Individual Complaints: If someone complains directly to you about one of your team member’s conduct or performance, you need to listen to the argument impartially, without siding taking a side. Then you can take the issue up with the individual and share, without emotion, the complaint. You will then need to work through a plan to resolve the issue with the employee. It may be they have made a mistake, but more often than not, it is an issue with the plaintiff’s perception. Either way, have an action plan privately with that individual to remedy the situation.
If you judge a fish by its ability to climb a tree, it’ll spend its whole life believing that it is stupid.” -Albert Einstein
Team Attacks: It certainly can happen that your team comes under attack from people questioning and challenging your team’s existence, what they do, or even their value to the company.
Example: During a corporate merger or takeover you are very often faced with a situation where you have multiple teams doing similar tasks. As a team leader this can be stressful because if the teams merge, you could lose your job as two team leaders are often not required. I have faced this many times and actually survived. How?
Firstly as the leader, you need to constantly evaluate if your team is actually adding value; if not, that is your fault, and your position is in danger. If they are, you can relax in the knowledge that your team is doing great things and will be continuing in the new organizational setup.
In this case, you will still need to shield your team from the discussions and politics you will need to go through during a merger or takeover. Causing them stress by sharing that their future is threatened will only harm their current performance.
You Should Have Your Teams Back – Always.
5. Be Polite & Respectful
It can be tempting when you land your first team leader role to let the power go to your head and start to show dominance or authority over your new team members or “show them who is boss.”
To outwardly try to demean or belittle people in a professional environment is deeply disrespectful. Not only that, but other people outside of your team will begin to detest you. No one likes a bully, and everyone dislikes someone who preys on the week.
Example: In the most recent corporate merger I was involved in, the two companies merging had radically different corporate cultures. My side of the new company had a very professional, talented, and respectful culture. The other company (which will remain nameless) had several highly colorful distasteful characters and a culture of treating people like numbers. In a high-level face-to-face session bringing together 40 people from both companies to work out the plans for the coming year, I witnessed one of my peers who now reported to the distasteful character from the other company treated very disrespectfully.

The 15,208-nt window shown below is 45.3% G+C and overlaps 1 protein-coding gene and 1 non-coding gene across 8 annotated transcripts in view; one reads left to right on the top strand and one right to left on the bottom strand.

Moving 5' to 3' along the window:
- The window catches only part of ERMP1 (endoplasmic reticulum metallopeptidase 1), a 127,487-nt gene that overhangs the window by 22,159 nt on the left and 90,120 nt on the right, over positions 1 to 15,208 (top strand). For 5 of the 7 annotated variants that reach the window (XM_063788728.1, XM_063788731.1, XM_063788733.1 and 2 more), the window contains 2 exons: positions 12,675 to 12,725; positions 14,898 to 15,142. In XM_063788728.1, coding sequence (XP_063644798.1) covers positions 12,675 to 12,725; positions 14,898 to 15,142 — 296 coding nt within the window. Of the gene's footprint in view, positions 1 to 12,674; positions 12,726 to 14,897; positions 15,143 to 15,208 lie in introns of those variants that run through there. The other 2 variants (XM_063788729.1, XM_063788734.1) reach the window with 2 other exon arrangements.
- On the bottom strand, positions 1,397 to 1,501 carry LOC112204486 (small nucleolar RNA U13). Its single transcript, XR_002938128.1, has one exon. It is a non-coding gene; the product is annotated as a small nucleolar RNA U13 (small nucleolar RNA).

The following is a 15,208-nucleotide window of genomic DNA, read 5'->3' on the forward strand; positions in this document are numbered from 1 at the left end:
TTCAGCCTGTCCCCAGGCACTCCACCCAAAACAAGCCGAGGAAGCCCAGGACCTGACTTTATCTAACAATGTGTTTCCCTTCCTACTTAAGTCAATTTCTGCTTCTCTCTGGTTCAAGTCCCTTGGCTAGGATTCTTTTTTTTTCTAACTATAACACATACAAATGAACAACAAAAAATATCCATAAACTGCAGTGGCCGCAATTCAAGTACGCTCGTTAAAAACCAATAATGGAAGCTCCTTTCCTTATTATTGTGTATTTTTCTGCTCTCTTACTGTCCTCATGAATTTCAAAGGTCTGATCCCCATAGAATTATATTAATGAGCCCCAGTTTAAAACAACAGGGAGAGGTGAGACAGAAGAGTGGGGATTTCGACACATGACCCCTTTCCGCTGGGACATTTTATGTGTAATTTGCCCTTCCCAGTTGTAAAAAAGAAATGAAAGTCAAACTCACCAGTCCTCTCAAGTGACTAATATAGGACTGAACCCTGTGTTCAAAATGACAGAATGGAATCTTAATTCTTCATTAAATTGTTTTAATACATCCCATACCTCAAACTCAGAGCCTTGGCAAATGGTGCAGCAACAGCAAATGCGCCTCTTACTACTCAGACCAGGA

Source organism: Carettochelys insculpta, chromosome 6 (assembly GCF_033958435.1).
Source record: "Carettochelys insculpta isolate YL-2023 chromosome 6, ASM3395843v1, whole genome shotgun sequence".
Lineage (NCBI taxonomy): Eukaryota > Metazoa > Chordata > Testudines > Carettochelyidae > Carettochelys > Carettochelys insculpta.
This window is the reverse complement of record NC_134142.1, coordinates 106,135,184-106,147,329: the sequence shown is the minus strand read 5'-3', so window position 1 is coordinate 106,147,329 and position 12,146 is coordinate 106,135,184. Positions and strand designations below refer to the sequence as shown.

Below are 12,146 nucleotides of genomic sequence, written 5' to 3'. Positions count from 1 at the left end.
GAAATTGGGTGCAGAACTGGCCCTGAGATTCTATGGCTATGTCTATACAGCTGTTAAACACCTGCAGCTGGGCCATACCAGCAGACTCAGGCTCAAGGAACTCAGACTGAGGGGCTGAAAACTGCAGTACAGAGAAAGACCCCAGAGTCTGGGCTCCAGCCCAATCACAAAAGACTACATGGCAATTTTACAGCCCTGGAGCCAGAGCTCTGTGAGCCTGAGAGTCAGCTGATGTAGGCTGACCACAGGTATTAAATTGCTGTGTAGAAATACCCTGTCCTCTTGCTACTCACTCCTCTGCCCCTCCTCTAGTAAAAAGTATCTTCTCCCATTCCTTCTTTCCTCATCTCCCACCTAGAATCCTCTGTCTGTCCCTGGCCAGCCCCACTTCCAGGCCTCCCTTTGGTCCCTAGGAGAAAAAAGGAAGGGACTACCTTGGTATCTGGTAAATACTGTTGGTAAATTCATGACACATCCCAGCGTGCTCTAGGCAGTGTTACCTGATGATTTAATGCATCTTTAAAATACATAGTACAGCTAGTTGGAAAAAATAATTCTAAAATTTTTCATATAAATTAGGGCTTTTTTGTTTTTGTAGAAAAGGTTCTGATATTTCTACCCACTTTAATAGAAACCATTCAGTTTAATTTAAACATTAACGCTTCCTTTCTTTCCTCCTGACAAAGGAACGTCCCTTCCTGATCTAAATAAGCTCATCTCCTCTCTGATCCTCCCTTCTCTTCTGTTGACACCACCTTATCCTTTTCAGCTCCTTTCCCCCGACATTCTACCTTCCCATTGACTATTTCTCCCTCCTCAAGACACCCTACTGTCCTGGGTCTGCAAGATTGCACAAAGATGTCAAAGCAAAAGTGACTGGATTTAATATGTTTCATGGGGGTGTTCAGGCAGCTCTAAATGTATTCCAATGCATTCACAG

My peer had to present the new company’s productivity numbers expectations, but he did not have enough information to be really specific. His new manager berated him and spoke to him with such disrespect; it was very awkward for everyone in the room. This manager could have actually supported his team member in this situation but decided to bury him in front of 38 other people; it was disgusting. After witnessing this, he and I had a very difficult working relationship, and I know most of the people in that room disliked him intensely after that.
How Do I Ensure I am Polite And Respectful?
The simplest way to ensure you comply with this skill is to live by the mantra:
Do to others as you would want done to you
Everyone has moments where they feel out of their depth and perhaps are not as in control of the situation as they would like. If you demean or belittle them at their moment of weakness, you will become a snake in everyone’s eyes, and you will not be trusted, respected, or even liked. If you ride to their rescue, you will be a loved leader.
6. Show Patience & Understanding
Patience and understanding are not just words; they are a mindset that is integrated within politeness and respect.
Not all people operate at the same levels of intensity and achievement. Some people learn faster, some slower. Some people need the same message multiple times until they understand; some people get it immediately.
The art of patience needs to be used for those who require the extra effort, new team members, those less experienced, and those who learn a little slower. When you get impatient with someone, it shows in your voice and actions, and it can be very stressful for the person receiving those signals; this creates a bad working environment.
The key to developing patience is understanding.
How Do I Develop Patience & Understanding?
In any given situation where you are starting to feel impatient, practice the following rituals.
- Take a breath before you lose control and consider if it is really worth it?
- Take a moment to understand, is the person antagonistically testing your patience, or are they genuinely having difficulty with the topic. In either case, do not lose your cool there are just different ways to handle the situation.
- If someone is testing your patience with their antagonistic actions, you need to be firm, shut the conversation down in public, and resume it privately.
- If someone struggles with the situation or task, take the time to help and coach them through. The time is well spent.
Losing your cool head is always the least preferred outcome.
7. Show Appreciation
When someone hits a target, delivers a project milestone, or is doing a good job, let them and the team know. It is that simple.